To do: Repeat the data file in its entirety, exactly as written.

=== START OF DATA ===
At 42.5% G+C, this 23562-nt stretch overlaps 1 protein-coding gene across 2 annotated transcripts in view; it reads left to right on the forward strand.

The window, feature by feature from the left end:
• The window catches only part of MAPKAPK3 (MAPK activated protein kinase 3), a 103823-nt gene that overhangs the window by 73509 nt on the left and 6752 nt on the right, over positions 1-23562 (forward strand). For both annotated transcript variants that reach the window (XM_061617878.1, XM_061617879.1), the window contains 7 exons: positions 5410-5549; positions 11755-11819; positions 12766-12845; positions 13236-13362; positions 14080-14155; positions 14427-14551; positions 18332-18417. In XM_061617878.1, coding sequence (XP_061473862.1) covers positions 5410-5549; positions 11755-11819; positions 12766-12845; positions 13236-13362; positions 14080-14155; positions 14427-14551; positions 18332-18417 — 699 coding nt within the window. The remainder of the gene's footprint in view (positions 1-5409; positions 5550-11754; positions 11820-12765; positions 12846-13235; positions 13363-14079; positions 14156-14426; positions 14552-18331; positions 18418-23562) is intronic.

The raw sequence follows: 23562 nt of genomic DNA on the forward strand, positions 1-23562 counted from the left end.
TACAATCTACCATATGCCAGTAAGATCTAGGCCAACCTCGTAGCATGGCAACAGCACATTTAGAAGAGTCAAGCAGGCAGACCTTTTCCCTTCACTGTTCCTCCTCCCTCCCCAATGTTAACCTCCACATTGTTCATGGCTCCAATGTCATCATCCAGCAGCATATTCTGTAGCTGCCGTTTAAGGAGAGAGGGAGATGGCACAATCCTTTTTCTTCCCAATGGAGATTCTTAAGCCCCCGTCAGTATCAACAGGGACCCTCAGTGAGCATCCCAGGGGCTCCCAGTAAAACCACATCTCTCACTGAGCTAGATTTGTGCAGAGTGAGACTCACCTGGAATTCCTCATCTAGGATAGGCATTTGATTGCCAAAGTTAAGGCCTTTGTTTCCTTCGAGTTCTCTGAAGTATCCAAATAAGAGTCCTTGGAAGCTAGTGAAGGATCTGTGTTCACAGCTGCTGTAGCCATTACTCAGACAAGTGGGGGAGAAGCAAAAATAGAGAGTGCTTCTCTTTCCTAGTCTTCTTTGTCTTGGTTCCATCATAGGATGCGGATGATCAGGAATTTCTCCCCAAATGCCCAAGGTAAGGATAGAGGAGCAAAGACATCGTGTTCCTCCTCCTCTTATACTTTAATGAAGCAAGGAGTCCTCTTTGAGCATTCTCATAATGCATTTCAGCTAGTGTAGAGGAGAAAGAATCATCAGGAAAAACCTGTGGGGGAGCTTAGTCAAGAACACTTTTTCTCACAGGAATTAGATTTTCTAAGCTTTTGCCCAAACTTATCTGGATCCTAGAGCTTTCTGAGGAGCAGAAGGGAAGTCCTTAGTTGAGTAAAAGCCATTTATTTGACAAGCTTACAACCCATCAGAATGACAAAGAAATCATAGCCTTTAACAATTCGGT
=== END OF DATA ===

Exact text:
At 42.5% G+C, this 23562-nt stretch overlaps 1 protein-coding gene across 2 annotated transcripts in view; it reads left to right on the forward strand.

The window, feature by feature from the left end:
• The window catches only part of MAPKAPK3 (MAPK activated protein kinase 3), a 103823-nt gene that overhangs the window by 73509 nt on the left and 6752 nt on the right, over positions 1-23562 (forward strand). For both annotated transcript variants that reach the window (XM_061617878.1, XM_061617879.1), the window contains 7 exons: positions 5410-5549; positions 11755-11819; positions 12766-12845; positions 13236-13362; positions 14080-14155; positions 14427-14551; positions 18332-18417. In XM_061617878.1, coding sequence (XP_061473862.1) covers positions 5410-5549; positions 11755-11819; positions 12766-12845; positions 13236-13362; positions 14080-14155; positions 14427-14551; positions 18332-18417 — 699 coding nt within the window. The remainder of the gene's footprint in view (positions 1-5409; positions 5550-11754; positions 11820-12765; positions 12846-13235; positions 13363-14079; positions 14156-14426; positions 14552-18331; positions 18418-23562) is intronic.

The raw sequence follows: 23562 nt of genomic DNA on the forward strand, positions 1-23562 counted from the left end.
TACAATCTACCATATGCCAGTAAGATCTAGGCCAACCTCGTAGCATGGCAACAGCACATTTAGAAGAGTCAAGCAGGCAGACCTTTTCCCTTCACTGTTCCTCCTCCCTCCCCAATGTTAACCTCCACATTGTTCATGGCTCCAATGTCATCATCCAGCAGCATATTCTGTAGCTGCCGTTTAAGGAGAGAGGGAGATGGCACAATCCTTTTTCTTCCCAATGGAGATTCTTAAGCCCCCGTCAGTATCAACAGGGACCCTCAGTGAGCATCCCAGGGGCTCCCAGTAAAACCACATCTCTCACTGAGCTAGATTTGTGCAGAGTGAGACTCACCTGGAATTCCTCATCTAGGATAGGCATTTGATTGCCAAAGTTAAGGCCTTTGTTTCCTTCGAGTTCTCTGAAGTATCCAAATAAGAGTCCTTGGAAGCTAGTGAAGGATCTGTGTTCACAGCTGCTGTAGCCATTACTCAGACAAGTGGGGGAGAAGCAAAAATAGAGAGTGCTTCTCTTTCCTAGTCTTCTTTGTCTTGGTTCCATCATAGGATGCGGATGATCAGGAATTTCTCCCCAAATGCCCAAGGTAAGGATAGAGGAGCAAAGACATCGTGTTCCTCCTCCTCTTATACTTTAATGAAGCAAGGAGTCCTCTTTGAGCATTCTCATAATGCATTTCAGCTAGTGTAGAGGAGAAAGAATCATCAGGAAAAACCTGTGGGGGAGCTTAGTCAAGAACACTTTTTCTCACAGGAATTAGATTTTCTAAGCTTTTGCCCAAACTTATCTGGATCCTAGAGCTTTCTGAGGAGCAGAAGGGAAGTCCTTAGTTGAGTAAAAGCCATTTATTTGACAAGCTTACAACCCATCAGAATGACAAAGAAATCATAGCCTTTAACAATTCGGT